for some reason it won't allow me to link things and stuff so

aeternumcontramundum-deactivate  asked:

Talk about your favorite angel. And enjoy the gin (I wish I had some lime-twist Seagram's but I won't get sidetracked... back to angels...)

This is pretty difficult, because if we’re talking about angels in fiction, they’re very rarely depicted in such a way that they’re both A) great characters and B) a thing actually resembling traditional angels rather than just superhumans. Neil Gaiman’s angels are almost always excellent, Ted Chiang’s “Hell is the Absence of God” has incredible angels (though they are not really characters), and the Ian Tregellis novel I just read, Something More than Night, has an extremely delightful narrator, a kind-of-fallen angel named Bayliss who has read too much Raymond Chandler (and who, for all of his human trappings, remains extremely alien, angelic, and even traditionally Thomistic). 

If we’re sticking to Canonical angels, then we’ve only got three to choose from. Gabriel is just boring, so he’s just right out. Michael is great because he results in tons of glorious works of art, and as a young Catholic kid in a family who decided one day that halloween was TEH EVILS he (and st. george) stilled allowed me to run around in a costume once a year. Raphael is great for a number of reasons, because the Book of Tobit is just a blast. I mean it’s a biblical road trip bromance story between a dude and his pal who turns out to be a wing-man in more senses than he expected.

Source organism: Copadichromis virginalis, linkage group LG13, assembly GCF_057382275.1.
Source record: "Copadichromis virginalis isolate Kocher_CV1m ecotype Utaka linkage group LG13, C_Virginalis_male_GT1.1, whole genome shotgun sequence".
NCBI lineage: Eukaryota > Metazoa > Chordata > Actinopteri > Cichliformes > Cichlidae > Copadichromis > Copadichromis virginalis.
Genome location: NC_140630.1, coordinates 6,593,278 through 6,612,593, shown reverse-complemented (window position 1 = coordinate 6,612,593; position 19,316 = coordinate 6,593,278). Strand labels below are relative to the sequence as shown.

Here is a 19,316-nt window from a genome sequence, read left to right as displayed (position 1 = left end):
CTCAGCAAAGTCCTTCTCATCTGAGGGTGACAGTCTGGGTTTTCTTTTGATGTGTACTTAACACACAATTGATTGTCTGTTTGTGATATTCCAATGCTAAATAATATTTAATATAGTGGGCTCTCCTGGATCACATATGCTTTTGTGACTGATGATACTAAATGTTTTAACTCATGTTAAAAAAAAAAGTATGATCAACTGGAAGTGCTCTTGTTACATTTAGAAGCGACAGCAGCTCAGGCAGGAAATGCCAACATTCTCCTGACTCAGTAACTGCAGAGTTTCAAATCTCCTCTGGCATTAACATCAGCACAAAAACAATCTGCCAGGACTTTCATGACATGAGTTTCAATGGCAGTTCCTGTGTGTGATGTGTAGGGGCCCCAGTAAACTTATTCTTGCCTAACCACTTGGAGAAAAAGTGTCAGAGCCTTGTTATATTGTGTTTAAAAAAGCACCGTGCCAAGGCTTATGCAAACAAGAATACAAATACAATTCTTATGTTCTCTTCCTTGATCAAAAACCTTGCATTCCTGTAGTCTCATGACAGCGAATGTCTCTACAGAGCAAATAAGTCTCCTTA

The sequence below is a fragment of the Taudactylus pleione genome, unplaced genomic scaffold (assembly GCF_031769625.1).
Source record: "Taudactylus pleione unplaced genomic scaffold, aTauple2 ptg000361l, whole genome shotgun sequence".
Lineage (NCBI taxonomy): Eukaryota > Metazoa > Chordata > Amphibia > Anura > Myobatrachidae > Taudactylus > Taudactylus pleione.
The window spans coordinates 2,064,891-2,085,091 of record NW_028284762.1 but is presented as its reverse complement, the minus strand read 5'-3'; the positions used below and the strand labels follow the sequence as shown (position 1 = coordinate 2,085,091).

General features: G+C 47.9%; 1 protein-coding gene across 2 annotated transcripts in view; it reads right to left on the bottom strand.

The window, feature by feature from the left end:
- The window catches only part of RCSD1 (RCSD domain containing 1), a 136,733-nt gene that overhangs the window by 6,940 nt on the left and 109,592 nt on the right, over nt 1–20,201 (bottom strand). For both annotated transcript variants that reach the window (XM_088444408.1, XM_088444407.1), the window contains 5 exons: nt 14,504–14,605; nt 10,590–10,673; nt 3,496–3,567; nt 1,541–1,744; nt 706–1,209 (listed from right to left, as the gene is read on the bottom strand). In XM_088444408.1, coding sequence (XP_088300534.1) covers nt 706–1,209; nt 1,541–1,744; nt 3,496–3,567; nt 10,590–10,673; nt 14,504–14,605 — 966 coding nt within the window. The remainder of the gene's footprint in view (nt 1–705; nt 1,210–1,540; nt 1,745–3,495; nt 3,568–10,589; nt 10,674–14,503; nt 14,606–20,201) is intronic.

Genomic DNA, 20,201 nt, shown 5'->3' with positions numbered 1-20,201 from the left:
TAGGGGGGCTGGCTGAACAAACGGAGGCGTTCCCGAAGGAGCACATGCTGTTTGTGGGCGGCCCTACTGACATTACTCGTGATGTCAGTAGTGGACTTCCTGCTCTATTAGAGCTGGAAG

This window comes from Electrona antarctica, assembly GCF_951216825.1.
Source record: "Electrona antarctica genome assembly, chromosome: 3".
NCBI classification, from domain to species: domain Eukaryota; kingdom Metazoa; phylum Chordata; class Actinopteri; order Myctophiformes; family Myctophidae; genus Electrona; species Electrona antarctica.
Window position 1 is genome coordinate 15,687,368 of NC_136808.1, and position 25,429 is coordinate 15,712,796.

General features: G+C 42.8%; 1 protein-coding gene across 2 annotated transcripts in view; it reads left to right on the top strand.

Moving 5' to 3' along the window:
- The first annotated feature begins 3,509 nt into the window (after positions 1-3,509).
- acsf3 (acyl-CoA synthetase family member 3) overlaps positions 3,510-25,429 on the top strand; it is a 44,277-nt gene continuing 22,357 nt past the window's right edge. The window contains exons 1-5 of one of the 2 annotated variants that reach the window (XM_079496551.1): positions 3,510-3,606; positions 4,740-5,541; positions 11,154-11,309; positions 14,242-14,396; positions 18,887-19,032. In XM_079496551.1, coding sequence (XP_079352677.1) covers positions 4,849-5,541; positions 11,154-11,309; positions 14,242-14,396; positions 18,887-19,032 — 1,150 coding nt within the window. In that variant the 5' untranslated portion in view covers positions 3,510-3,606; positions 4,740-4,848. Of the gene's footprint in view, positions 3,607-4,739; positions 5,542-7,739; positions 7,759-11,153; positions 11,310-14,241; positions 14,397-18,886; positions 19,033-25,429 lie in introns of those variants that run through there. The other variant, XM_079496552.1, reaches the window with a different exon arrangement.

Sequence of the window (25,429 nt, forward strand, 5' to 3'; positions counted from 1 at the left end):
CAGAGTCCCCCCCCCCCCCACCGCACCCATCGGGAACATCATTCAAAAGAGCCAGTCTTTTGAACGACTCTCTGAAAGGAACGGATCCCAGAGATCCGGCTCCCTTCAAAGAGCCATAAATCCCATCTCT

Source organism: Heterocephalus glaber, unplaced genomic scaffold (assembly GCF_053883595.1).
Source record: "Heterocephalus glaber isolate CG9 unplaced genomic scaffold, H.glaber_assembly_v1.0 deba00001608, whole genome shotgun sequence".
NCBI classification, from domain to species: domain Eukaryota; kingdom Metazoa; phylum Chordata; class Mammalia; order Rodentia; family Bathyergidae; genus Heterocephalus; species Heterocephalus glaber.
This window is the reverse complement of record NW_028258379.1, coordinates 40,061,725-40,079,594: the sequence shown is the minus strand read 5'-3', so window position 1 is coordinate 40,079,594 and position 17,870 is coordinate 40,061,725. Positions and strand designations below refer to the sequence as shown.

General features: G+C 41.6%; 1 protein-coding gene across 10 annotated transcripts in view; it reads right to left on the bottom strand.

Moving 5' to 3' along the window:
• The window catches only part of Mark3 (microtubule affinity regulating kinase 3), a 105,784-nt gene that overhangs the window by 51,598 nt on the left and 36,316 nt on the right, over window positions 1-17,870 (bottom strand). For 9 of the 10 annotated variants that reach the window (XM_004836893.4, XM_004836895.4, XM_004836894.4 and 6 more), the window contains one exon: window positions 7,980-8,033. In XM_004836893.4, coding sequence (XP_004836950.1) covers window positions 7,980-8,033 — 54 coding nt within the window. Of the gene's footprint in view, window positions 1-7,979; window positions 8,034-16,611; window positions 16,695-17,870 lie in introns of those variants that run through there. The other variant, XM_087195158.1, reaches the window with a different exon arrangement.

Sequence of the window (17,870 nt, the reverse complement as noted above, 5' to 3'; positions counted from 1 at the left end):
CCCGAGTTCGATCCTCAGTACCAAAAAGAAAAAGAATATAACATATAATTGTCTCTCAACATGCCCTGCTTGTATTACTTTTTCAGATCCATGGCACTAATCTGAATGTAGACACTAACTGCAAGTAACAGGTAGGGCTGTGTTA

Most Catholic tradition agree that there are seven archangels, but only those three are named, and I am not nearly familiar enough with either Christian or Jewish mysticism/esoteric stuff to really have an opinion on the others. 

Except for one. Uriel. Who is, I guess, my favorite. 

Uriel enjoys a pseudo-canonical status above the other angels in non-Canonical tradition. Because Medieval people needed a fourth angel. Three is an awkward number (unless you are doing trinitarian stuff). Churches have four walls. Maps have four sides. If you are going to throw angels on stuff you need a fourth dude. So (for the most part) Uriel just kind of became the unofficial extra guy. He’s identified with the angel that guards the entrance to the garden of eden with a flaming sword– which not only makes him look badass whenever he shows up in art, but makes him a really interesting symbol/image/whatever. 

Gabriel essentially represents divine communication. You can use him to represent prophecy, virtues surrounding this kind of communication (like humility), the will of the divine in general, etc etc. 

Michael essentially represents power of goodness. You use him to show the absolute power of the good over evil, to show martial virtue, courage, etc. 

Raphael’s place is kind of fixated on one smaller part of Tobit, and he usually represents healing in some way. So, the healing power of grace, supplication, etc.